IMMERSIVE ANXIETY

István Hutter, the Netherlands-based Hungarian visual artist captures in his works the underlying inhospitability of supposedly friendly environments. Channeling his history with an anxiety disorder, he presents the Recreation series to express the gnawing sensation of crowded spaces – including in 360° VR. Among other things, in today’s interview he discusses his inspirations, narratives and the absence of arms of his characters.

”Recreation ” is an illustration series that shows uncomfortable social situations in supposedly positive and relaxing environments. In these images I depict people as a cohesive and grotesque crowd. They are frequently cut off from the composition, which adds an unpleasant feeling to the images. I drew most of these characters without arms, as a symbol of inhospitality (the inability to give, touch, or caress). This is a common symbol in many of my works. The human body is shown fragmented, distorted, and imperfect. Even when presented in company, it distances and alienates my characters as they lack the basic abilities to reach out for intimacy and warmth.

As part of my BA diploma project at the Willem de Kooning Academy in Rotterdam, I created a 360° VR diorama based on the Sauna scene. This animation focuses more on how people suffering from Social Anxiety Disorder perceive their surroundings. The crowded sauna cabin with no exit door, the static camera and perspective distortion that come with this technique, and the gossiping people are meant to show the viewer how it feels when anxiety kicks in. I felt it was important to discuss this because people with this condition are frequently misunderstood and labelled as cold, phlegmatic, pompous, shy, unfriendly, or simply negative because they cannot always behave in situations as expected – positively and fully involved (like I could not for a long time).

For the complete experience it is recommended to watch the video with virtual reality headset and earphones. If you do not have one please set the resolution to 8k and look around in the scene with your mouse.

Interview 

What is the main storyline you want to express with your artworks and how can we relate to the characters you portray?

Many of my works are concerned with human relationships and various forms of intimacy. In ‘’Recreation’’ series I sought to create uncomfortable social situations in supposedly positive and relaxing environments. As part of my BA diploma work, I created a 360-degree VR diorama based on the Sauna scene, which focuses more on how people suffering from Social Anxiety Disorder might perceive their surroundings. The crowded sauna cabin with no exit door, the static camera and perspective distortion that come with this technique, and the gossiping people are meant to show the viewer how it feels when anxiety kicks in. I felt it was important to discuss this because people with this condition are frequently misunderstood and labeled as cold, phlegmatic, pompous, shy, unfriendly, or simply negative because they cannot always behave in such situations as expected – positively and fully involved (like I could not for a long time). Primarily, this work tends to function as a self-reflection on my own experiences while also possibly helping others to recognize their symptoms or in general could provide a better understanding of the way SAD works.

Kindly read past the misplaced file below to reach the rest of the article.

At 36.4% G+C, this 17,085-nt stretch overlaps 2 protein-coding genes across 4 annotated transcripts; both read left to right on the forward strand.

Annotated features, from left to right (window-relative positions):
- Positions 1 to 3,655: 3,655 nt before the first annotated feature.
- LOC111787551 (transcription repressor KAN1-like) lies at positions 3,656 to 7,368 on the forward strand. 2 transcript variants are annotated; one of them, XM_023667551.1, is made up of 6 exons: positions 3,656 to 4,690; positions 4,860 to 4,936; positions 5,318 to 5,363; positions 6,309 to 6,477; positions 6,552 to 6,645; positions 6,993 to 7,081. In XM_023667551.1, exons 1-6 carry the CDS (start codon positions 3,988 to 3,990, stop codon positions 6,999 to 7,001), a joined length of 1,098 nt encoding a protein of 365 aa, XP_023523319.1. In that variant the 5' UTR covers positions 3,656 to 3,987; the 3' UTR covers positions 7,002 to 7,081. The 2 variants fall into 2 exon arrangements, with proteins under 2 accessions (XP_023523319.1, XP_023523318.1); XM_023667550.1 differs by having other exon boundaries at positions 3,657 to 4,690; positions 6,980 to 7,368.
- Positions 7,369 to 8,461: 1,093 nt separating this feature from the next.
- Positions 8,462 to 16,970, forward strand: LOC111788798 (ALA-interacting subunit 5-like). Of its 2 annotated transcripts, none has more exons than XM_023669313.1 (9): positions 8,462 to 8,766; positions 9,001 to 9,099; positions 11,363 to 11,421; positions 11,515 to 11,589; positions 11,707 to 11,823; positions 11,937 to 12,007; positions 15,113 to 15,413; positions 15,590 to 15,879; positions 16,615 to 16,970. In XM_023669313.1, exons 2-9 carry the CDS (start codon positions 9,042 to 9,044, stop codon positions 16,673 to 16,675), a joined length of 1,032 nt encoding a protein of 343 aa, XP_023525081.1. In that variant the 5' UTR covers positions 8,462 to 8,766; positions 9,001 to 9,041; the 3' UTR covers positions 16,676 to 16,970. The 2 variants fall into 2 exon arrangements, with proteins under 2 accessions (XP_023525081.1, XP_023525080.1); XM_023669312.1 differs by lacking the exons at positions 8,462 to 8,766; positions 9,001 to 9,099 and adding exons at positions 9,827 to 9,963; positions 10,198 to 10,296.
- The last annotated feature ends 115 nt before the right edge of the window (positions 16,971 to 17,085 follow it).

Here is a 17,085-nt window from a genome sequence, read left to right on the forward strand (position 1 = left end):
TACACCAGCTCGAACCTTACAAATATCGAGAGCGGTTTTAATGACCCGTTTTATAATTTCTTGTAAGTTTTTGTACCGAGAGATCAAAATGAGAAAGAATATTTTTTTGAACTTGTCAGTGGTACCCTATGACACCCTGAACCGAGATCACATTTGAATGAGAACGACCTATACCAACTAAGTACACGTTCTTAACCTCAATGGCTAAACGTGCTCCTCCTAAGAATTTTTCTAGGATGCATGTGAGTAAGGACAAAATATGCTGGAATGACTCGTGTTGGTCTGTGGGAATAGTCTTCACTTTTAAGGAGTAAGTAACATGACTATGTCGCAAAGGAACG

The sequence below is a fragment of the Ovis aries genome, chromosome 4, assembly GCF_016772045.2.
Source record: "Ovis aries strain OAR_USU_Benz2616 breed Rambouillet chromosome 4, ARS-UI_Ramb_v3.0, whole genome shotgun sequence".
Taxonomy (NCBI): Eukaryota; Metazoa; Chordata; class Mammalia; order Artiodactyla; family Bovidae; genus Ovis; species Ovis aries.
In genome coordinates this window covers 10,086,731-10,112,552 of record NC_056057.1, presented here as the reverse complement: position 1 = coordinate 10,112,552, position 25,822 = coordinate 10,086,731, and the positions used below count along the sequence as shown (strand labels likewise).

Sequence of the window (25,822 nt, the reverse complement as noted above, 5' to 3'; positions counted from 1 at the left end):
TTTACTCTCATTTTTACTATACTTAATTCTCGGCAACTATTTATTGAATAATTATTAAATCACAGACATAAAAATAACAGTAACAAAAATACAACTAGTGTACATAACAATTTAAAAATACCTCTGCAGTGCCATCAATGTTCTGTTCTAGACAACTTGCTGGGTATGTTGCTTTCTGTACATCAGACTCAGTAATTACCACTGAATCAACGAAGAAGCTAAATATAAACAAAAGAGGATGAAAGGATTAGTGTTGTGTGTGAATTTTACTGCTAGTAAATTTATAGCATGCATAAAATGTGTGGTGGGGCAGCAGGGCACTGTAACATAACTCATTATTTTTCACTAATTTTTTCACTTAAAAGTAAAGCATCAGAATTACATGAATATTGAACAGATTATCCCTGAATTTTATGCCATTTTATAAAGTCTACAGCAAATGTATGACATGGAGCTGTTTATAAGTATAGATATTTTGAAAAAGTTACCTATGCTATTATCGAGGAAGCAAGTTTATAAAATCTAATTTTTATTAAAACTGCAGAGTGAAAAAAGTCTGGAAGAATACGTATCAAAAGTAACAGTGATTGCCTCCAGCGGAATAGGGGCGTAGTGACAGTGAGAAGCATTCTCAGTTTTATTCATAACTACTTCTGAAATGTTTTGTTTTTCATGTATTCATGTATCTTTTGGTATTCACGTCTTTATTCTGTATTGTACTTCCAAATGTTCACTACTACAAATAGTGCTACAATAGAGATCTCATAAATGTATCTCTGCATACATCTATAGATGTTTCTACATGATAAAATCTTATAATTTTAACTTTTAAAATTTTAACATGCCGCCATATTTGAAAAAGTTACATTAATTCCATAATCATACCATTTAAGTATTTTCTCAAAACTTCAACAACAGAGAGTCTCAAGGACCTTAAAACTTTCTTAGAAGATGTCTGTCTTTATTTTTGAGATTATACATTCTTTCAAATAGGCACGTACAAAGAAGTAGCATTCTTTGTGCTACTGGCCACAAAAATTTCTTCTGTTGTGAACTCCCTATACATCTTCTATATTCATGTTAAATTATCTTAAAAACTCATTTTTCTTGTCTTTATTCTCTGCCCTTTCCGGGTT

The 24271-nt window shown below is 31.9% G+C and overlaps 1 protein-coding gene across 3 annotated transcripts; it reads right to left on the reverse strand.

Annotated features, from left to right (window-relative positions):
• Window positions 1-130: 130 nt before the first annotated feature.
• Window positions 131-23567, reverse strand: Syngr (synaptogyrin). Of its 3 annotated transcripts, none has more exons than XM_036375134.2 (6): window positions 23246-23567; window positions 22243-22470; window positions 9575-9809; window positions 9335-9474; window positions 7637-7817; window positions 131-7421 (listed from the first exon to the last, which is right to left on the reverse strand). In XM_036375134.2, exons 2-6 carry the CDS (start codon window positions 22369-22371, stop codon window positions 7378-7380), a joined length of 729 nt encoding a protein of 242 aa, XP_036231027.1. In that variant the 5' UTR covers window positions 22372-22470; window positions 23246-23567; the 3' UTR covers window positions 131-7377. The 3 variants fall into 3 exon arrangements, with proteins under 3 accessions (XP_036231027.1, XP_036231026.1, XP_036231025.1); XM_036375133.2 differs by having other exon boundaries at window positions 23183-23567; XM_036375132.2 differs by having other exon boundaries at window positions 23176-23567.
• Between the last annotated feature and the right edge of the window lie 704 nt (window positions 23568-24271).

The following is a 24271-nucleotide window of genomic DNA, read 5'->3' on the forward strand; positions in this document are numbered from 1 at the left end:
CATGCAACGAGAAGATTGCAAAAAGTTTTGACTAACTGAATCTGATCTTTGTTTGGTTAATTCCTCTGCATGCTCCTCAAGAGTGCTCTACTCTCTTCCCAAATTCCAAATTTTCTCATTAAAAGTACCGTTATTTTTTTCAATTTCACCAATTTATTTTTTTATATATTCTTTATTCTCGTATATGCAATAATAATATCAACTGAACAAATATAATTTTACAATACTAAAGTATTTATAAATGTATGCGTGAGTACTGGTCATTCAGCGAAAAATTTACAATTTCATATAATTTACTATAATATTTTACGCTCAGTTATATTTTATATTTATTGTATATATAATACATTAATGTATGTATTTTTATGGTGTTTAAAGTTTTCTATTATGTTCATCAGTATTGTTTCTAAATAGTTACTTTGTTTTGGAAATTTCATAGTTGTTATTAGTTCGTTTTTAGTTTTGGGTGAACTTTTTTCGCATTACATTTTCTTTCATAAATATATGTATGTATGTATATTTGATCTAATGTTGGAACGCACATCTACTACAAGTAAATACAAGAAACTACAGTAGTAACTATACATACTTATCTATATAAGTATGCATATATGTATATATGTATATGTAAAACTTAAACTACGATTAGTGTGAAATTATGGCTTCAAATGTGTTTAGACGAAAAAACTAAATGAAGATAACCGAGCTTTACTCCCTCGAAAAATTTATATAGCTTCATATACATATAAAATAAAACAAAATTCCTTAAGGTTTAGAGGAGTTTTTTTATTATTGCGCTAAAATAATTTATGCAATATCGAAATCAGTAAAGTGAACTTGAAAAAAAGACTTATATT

Are there any particular relationships between the characters in your artworks creating relationships between family, friends or colleagues?

My upcoming project focuses on intimate relationships, whereas the “Recreation” illustrations express a general sense of alienation. It will be an immersive video installation comprised of short animation segments that portray, among other things, how early family bonds affect our current relationships and partnerships, as well as how they are portrayed in mass and social media.

How would you describe your drawing style? Who or what is your biggest inspiration?

I must say my drawing style is quite messy as I always tend to create raw, intuitive images that embrace the process’s flaws and imperfections.

In the “Recreation” images I depict people as a cohesive and grotesque crowd. They are frequently cut off from the composition, which adds an unpleasant feeling to the images. I drew most of these characters without arms, as a symbol of inhospitality (the inability to give, touch, or caress). This is a common symbol in many of my works. Human bodies are often shown fragmented, distorted, and imperfect. Even when presented in company, it distances and alienates my characters as they lack the basic abilities to reach out for intimacy and warmth.

Though it is difficult to single out one artist or movement that has most influenced me, I have always admired art movements such as Jean Dubuffet’s art brut or the CoBrA movement, which ones emphasized the importance of “genuine expression.” If I had to pick one artist, it would be Gyorgy Kovasznai, a brilliant Hungarian animator. I rewatched many of his painting animations for inspiration while working on my new project with the animation segments.

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Bio

István Hutter is a visual artist from Hungary living in The Hague. He has a stable background in animation and illustration. Currently, he is enrolled in the MA Fine Arts program at The HKU University of the Arts Utrecht. The majority of his work has a strong storytelling bent and seeks to disrupt established narrative structures. Dream imagery, dark humour and symbolism are prominent elements of his visual style.

Credits

Illustration / István Hutter @coliflowerpie

https://ihutter.com/

Interview / Markéta Kosinová @__maarketa__

VIDEO

Animation design / Istvan Hutter

Sound / Bonka Borisova, Viki Nagy, Istvan Hutter

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